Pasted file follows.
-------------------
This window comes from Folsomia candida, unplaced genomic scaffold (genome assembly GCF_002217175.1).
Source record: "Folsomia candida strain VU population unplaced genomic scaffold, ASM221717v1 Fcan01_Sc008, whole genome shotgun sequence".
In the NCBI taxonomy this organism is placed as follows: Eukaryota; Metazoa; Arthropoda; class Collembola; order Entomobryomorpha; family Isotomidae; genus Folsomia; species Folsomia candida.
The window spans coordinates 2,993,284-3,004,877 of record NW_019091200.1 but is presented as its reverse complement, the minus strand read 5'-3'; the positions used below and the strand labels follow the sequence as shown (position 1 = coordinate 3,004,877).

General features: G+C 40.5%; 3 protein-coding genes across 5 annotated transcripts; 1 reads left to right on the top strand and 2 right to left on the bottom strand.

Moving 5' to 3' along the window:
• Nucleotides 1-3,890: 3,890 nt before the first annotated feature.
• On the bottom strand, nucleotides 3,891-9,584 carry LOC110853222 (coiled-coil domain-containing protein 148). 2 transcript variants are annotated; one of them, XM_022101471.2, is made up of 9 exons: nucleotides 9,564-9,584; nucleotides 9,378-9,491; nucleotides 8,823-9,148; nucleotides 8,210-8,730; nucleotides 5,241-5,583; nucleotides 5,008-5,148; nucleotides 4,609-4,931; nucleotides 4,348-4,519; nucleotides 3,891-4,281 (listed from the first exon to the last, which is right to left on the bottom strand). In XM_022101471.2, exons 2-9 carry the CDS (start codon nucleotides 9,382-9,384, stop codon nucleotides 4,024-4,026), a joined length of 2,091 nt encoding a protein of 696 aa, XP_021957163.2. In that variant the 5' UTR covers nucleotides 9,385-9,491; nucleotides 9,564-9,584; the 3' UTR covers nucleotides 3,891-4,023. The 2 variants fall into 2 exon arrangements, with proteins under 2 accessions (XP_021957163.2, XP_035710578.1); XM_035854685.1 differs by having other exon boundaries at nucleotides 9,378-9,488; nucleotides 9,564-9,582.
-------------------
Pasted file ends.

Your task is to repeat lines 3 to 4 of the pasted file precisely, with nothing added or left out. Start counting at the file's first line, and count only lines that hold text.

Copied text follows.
In the NCBI taxonomy this organism is placed as follows: Eukaryota; Metazoa; Arthropoda; class Collembola; order Entomobryomorpha; family Isotomidae; genus Folsomia; species Folsomia candida.
The window spans coordinates 2,993,284-3,004,877 of record NW_019091200.1 but is presented as its reverse complement, the minus strand read 5'-3'; the positions used below and the strand labels follow the sequence as shown (position 1 = coordinate 3,004,877).